Sunday 19 August 2018

Water restrictions may continue 'for months'

Irish Rail contractors repair the track at Inch, Co Wexford, which has closed due to subsidence. Photo: Garry O’Neill
Irish Rail contractors repair the track at Inch, Co Wexford, which has closed due to subsidence. Photo: Garry O’Neill
Paul Melia

Paul Melia

Shutting off running taps and fixing broken pipes in businesses has helped to significantly reduce water demand across the Greater Dublin Area.

But Irish Water said restrictions will continue to be imposed across Dublin and Meath to help restore reservoirs over the coming weeks, and that it will take "months" to replace leaking pipes damaged during Storm Emma.

The National Emergency Co-ordination Group (NECG) has been stood down and, for the first time in a week, Met Éireann does not have a weather warning in place.

But it predicts rain to arrive tomorrow, which, coupled with melting snow, could lead to localised flooding. The OPW said "quick increases" in river levels were possible over the next few days due to the forecast for rain and melting snow.

Despite the thaw, conditions remain "very difficult" in north Kildare, Wicklow, Wexford, Waterford and south Dublin, and the public is advised to be extremely careful while driving.

Health services remain disrupted in some areas, with all outpatient departments now open, including in Wexford, where they were closed earlier in the week due to the snow.

A "small number" of hospitals have suspended day cases, with only urgent inpatient elective procedures, including cancer cases, going ahead.

The HSE is still completing home-help calls in Wicklow, Kildare and Wexford.

The vast bulk of public transport is operating, but Irish Rail services will be suspended between Gorey and Arklow until at least next week following a landslide at Arklow.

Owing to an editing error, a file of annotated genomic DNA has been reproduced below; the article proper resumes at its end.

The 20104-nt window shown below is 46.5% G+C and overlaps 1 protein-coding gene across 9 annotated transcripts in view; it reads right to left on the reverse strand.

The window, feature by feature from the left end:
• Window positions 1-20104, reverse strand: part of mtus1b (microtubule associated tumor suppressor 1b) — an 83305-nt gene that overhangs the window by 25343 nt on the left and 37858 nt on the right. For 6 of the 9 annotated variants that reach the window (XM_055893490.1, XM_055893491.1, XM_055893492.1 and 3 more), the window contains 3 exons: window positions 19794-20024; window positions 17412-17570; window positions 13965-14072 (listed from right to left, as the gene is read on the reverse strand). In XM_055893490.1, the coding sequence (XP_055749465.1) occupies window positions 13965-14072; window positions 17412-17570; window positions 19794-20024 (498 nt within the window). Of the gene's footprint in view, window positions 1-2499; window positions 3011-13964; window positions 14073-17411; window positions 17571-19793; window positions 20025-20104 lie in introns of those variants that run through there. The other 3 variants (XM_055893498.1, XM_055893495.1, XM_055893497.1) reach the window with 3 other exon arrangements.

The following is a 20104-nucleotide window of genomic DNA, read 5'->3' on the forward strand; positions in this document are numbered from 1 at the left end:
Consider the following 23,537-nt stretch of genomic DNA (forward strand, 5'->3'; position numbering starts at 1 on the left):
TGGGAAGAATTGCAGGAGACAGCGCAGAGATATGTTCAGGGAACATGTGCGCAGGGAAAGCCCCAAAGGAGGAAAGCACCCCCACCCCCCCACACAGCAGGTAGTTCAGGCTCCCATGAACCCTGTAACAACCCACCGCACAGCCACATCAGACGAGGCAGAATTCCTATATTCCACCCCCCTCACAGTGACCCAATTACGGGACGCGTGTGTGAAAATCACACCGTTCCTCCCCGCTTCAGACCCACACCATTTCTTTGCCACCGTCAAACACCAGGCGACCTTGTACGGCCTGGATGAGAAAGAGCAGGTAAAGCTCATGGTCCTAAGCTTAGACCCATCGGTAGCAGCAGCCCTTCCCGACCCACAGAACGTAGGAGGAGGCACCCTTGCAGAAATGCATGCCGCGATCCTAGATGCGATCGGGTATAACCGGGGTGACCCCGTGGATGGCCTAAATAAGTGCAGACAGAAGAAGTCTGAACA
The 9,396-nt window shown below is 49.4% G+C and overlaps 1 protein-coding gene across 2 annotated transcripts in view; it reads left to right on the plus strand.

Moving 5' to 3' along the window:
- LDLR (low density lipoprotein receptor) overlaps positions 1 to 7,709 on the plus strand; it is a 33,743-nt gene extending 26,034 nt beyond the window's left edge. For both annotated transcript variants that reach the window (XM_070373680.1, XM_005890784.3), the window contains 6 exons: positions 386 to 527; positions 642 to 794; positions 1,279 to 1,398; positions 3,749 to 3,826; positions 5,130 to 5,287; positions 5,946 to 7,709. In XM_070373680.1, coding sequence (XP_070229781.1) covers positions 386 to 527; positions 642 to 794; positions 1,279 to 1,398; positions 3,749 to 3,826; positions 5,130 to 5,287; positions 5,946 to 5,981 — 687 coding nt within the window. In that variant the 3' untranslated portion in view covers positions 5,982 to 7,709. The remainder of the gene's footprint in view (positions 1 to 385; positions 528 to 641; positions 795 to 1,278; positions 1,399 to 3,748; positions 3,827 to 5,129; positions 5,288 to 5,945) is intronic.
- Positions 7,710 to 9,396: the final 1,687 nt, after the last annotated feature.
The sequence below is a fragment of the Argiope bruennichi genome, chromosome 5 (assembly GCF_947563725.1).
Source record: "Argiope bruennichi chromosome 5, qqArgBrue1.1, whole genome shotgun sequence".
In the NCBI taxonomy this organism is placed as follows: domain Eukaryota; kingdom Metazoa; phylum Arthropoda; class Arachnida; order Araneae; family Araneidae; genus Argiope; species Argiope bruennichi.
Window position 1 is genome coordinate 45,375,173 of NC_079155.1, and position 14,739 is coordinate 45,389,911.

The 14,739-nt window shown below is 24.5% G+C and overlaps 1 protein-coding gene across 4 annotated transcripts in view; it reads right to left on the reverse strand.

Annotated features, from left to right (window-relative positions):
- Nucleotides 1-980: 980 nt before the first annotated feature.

Local authorities and State agencies have been asked to quantify estimates for loss and damage caused, with the bill to be met by central Government.

But water remains the big concern.

Pressure will continue to be reduced across large parts of the capital, and some 16,000 people outside Dublin had no supply yesterday, compared with 23,000 the day before, with 37,000 on a restricted supply, down 2,000 compared with Tuesday. Full service has been restored in Westmeath, Laois, Longford, Kildare and Donegal after local authorities completed works on the ground.

But there are "persistent problems" in some areas, including Rathmines, Rathgar and Milltown, with "significant leaks". Ballyboden and Mount Venus Road, Dublin, were also without water because they are on high ground, and there are also issues with some apartment blocks.

Pressure reductions would only be imposed "as a last resort", Irish Water added, saying if supplies did not recover it would arrange an alternative supply. Some 22 leak detection crews and 26 repair crews were on the ground.

"In comparing yesterday with the previous day, we can attribute a significant factor in the reduced demand has been shutting-off of running taps and broken pipes within premises," it added.

"The balance can be attributed to leaks which will require a sustained programme of work over weeks and months to reach pre-Storm Emma levels, which were themselves too high."

Irish Independent

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